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How to read food nutrition labels

Learn more about the updates to the current nutrition facts labels estimated to take place in 2018.

Have you ever stood in front of the grocery store’s mile-long shelves and thousands of choices, puzzling over a food label? Have you wondered, “Is that too much fat? What about sodium? It seems like a lot, but how much should I eat?”

Let’s take an in-depth look at an average food label, and try to decode some of it!


1. Serving information

This is the first thing to look at on the label. The rest of the information on the label is based on the serving size listed. So if the serving size is half a cup, but you eat one cup, you are eating twice the amount of all the nutrients and calories listed!  This will also tell you how many servings are in the whole container.

2. Calorie information

Calories come from three main “macronutrients:” fat, carbohydrates, and protein. Many people count calories to help them manage their weight. “Calories from fat” does not tell you the total calories in the food; only the amount of calories that food contains from fat.

3. Fat

“Total fat” tells you how many grams of all the kinds of fat there is in that food. Most people need about 40-60 grams of fat each day (or about 25 to 35 percent of their total calories). Below total fat, you will see “saturated fat” and “trans fat.”  These fats tend to increase LDL cholesterol (your “bad” cholesterol). Saturated fat can be consumed in amounts up to 10 percent of your total calories (that’s about 22 grams for a 2000-calorie diet) per day. Trans fat should be avoided if at all possible. Learn how to identify trans fat here.

4. Cholesterol

Cholesterol is a waxy substance that is found normally in the bloodstream. When cholesterol is too high, the risk of heart disease increases because cholesterol can clog arteries. Cholesterol in food isn’t the main reason for high cholesterol, but it does contribute. Limiting the amount of cholesterol you eat is a good idea, particularly if you already have high cholesterol. All animal products contain cholesterol naturally. The recommendation is 300 mg or less per day.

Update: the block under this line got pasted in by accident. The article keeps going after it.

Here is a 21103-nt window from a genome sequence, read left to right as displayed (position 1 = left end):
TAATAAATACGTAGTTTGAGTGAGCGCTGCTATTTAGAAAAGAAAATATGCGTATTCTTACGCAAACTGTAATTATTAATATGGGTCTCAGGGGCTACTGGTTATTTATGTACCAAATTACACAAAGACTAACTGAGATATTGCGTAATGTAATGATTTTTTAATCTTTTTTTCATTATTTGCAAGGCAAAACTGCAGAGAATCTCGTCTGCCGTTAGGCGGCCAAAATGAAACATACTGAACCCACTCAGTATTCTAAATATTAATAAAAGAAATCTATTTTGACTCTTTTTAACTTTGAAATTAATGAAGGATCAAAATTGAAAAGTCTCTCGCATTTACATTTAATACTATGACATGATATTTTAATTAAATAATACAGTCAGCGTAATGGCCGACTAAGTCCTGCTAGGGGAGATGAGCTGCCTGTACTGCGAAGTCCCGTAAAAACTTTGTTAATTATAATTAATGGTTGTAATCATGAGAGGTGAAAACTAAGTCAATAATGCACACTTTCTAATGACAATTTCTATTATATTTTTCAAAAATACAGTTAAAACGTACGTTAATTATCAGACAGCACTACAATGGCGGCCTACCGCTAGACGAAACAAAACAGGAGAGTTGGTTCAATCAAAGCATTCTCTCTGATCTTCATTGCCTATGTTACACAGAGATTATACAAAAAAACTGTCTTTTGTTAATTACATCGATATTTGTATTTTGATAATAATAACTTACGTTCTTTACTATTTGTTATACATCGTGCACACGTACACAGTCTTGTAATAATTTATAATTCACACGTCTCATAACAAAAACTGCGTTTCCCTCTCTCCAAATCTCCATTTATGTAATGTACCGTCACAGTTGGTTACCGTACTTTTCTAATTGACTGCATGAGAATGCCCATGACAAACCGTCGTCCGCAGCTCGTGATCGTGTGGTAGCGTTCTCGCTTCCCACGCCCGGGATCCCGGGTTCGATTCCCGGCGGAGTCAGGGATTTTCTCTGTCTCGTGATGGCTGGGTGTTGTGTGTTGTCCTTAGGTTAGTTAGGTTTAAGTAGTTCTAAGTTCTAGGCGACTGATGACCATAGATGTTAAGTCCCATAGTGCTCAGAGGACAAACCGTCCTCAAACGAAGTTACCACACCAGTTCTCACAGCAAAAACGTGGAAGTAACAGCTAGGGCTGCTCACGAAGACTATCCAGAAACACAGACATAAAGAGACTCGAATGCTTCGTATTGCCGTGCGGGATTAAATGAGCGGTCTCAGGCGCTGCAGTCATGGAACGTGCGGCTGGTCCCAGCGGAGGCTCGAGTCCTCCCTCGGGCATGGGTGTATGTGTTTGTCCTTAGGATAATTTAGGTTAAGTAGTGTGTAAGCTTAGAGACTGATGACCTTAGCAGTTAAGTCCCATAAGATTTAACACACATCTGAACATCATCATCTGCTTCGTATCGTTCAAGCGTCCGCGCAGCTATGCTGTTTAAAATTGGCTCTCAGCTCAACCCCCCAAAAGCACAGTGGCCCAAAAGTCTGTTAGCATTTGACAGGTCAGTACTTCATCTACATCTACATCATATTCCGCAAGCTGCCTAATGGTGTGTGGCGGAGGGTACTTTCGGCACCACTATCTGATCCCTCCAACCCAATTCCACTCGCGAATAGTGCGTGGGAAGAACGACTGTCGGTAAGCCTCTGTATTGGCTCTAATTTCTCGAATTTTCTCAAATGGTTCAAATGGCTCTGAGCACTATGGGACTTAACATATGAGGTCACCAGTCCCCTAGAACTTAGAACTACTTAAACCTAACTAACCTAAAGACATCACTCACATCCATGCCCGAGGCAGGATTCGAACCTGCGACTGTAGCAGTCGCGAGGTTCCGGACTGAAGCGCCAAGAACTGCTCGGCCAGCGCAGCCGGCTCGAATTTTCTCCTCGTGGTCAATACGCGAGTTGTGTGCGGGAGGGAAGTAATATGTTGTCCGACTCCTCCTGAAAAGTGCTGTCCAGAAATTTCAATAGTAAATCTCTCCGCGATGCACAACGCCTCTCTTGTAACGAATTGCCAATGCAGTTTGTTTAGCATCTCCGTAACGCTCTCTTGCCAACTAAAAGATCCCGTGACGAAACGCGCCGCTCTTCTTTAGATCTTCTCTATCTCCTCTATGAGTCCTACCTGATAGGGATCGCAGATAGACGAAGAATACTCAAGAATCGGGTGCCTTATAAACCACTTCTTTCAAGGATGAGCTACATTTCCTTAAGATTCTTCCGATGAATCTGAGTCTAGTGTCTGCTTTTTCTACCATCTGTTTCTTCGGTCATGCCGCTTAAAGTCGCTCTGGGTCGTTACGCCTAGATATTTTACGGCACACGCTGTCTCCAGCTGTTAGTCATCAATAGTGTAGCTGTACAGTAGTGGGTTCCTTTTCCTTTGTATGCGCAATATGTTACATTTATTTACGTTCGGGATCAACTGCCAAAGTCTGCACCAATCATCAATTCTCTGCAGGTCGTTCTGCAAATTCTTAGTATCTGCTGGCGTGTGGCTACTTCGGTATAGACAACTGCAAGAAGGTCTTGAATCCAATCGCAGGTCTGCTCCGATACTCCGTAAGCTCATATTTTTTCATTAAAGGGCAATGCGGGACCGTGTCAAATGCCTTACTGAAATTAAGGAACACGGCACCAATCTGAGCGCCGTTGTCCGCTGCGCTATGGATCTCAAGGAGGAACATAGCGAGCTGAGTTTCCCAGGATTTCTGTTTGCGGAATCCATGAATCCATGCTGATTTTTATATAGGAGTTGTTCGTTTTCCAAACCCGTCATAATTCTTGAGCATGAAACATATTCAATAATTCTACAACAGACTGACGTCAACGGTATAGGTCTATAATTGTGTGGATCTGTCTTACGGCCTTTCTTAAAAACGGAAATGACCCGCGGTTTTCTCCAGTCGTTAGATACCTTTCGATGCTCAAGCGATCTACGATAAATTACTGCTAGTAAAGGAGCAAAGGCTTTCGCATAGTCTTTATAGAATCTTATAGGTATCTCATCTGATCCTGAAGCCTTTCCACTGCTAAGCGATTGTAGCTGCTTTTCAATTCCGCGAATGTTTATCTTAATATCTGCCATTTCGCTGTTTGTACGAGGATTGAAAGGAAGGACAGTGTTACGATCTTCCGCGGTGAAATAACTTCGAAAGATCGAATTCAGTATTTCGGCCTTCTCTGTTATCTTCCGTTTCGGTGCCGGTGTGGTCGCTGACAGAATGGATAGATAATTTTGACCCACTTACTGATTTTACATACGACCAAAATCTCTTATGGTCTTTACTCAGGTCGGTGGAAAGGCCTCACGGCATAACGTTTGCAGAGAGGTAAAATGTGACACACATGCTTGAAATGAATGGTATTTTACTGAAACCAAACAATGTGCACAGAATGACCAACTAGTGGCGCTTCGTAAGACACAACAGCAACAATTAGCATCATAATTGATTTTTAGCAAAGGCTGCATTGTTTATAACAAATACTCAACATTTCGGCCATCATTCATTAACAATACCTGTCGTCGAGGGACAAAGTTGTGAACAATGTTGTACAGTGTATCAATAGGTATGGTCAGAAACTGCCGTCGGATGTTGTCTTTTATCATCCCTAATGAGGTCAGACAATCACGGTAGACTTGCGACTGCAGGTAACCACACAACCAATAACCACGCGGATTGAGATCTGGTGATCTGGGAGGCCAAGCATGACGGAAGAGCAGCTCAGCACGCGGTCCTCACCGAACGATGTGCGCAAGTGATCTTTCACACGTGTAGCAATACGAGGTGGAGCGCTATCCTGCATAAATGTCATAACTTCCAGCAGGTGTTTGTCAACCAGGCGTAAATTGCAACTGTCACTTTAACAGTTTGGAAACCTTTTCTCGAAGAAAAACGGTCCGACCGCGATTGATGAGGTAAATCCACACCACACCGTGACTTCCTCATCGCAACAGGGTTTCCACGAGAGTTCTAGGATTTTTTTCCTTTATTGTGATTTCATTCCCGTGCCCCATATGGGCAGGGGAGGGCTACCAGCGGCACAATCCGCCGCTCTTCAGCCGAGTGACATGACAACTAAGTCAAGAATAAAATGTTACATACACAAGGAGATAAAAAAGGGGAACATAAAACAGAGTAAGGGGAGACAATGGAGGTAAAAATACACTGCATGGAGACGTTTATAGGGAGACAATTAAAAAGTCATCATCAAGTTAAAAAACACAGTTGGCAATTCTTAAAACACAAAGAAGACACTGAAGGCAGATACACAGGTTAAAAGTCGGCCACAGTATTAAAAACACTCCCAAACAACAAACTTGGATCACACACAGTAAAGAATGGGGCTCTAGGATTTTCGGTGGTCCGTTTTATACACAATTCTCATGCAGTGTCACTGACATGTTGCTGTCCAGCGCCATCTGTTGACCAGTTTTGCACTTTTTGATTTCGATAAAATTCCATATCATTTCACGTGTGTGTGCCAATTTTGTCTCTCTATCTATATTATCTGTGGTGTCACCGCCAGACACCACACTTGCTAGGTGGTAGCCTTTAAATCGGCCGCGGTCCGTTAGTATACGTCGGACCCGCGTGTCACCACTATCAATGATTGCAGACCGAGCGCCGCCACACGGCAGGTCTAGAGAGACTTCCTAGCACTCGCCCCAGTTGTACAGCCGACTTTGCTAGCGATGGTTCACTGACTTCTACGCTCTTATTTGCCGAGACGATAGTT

5. Sodium

Sodium content is important, especially for those with high blood pressure. The recommendation for total sodium intake is 2,400 mg per day, but if you have high blood pressure, are over 50 years old, or have a family history of high blood pressure, the recommendation is 1,500 mg per day. A good rule of thumb is to avoid entrees with more than 800 mg of sodium, and avoid other foods with more than 400 mg of sodium per serving.

6. Carbohydrates

Total carbohydrates are made up of sugars and dietary fiber. “Sugars” include both naturally occurring sugars (like the sugar in fruit and milk), and added sugars. Be sure to check the ingredient list to see if the sugars are added or naturally occurring.

Most of us do not consume the recommended amount of at least 25 grams of dietary fiber per day. Foods with at least 5 grams are considered high fiber sources. Foods with at least 2 grams of fiber are considered good sources of fiber. Most fruits, vegetables, and whole grains are good sources of fiber.

7. Protein

Eating enough protein is not a problem for the average American. Just five to seven ounces of meat or protein per day is adequate, but most people eat far more. For a healthy adult, about 20 percent of your total calories should come from protein (that’s about 100 grams per day for an average 2000 calorie diet). Sources of protein are animal meat, dairy products, dried beans and peas, and nuts and seeds.

8. Other important nutrients

Most Americans do not consume enough vitamin A, vitamin C, calcium, or iron. That’s why these nutrients are listed on the label. The nutrients are listed in percentages, and are based on a 2000-calorie diet, so if you need more or fewer calories, the percentages may be off a little. In general, five percent or less of the daily value is low, and 20 percent or more of the daily value is high for any single nutrient. It is rare to find a food that is a good source of more than one or two nutrients, so it is wise to eat a wide variety of foods every day.

You may see other nutrients listed, depending on the food item, but the nutrients we mentioned are required by law to appear on the label. Remember that good nutrition is about the big picture — the total of everything you eat throughout the whole day — but these guidelines can help you make informed choices about what you want to make room for in your daily eating plan, and what you want to leave for special occasions only.